A Voice In His Garden

Please take a closer look at the many ways in which quality of life increases for people when they interact with plants and nature. This can occur whether outdoors or indoors. My years of working in the Field of Horticultural Therapy - HT - along with my intense love of nature, plants, and people led me to delve into the many ways in which nature can aid in healing ...

The premise upon which HT is built is as follows:  plants and nature can be used to improve a person’s cognitive, physical, spiritual, psychological and social functioning!  In a ‘nutshell’, quality of life is raised!  

PROGRAMMING TO RESTORE The restorative potential of horticultural therapy is derived mainly from the practical and natural activities used in its programming.  Due to the non-threatening characteristics of the activities employed in each 'class', diverse populations are served well in a variety of settings. Strategies for effective treatment are engaged and multiple resources are accessed and deployed as is deemed timely and helpful for each and every individual student-client.  These are the concepts behind horticultural therapy programming.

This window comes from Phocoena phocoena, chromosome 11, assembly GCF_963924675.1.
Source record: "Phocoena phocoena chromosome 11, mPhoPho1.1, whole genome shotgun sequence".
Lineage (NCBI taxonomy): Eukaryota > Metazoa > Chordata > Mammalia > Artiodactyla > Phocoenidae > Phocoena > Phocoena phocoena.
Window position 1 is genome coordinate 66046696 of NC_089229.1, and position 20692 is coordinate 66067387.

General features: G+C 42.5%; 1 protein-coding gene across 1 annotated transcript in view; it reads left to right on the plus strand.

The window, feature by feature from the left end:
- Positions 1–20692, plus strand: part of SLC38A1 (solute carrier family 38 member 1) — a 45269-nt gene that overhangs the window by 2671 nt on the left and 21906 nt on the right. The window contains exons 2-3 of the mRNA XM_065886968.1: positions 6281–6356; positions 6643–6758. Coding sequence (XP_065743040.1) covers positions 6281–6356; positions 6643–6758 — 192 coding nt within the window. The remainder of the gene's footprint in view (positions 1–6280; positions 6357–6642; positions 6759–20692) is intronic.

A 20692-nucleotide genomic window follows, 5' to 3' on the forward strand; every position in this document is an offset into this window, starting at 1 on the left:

SCENT GARDENS Created especially for those who have visually impairments, but so enticing to all. Many of the plants grown here are magnificently fragranced.  One light touch of a leaf sends up clouds of heady scent to the passerby!  Some of these marvels need no human contact to cause them to express their joy of living for they freely shower the fortunate traveler with opulent perfume.

 In an accessible garden, raised beds should be no more than 4 feet wide to ensure access to the planter from both sides and no more than 2 feet wide if access is only from one side.

Ideally, pathway widths should be 4 to 5 feet enabling ease of wheelchair and scooter turning and persons using walkers or walking side-by-side. For safe traveling and ease of movement is it best to have paths composed of brick, chips & dust, crushed stone, hard-packed wood chips or textured flagstone.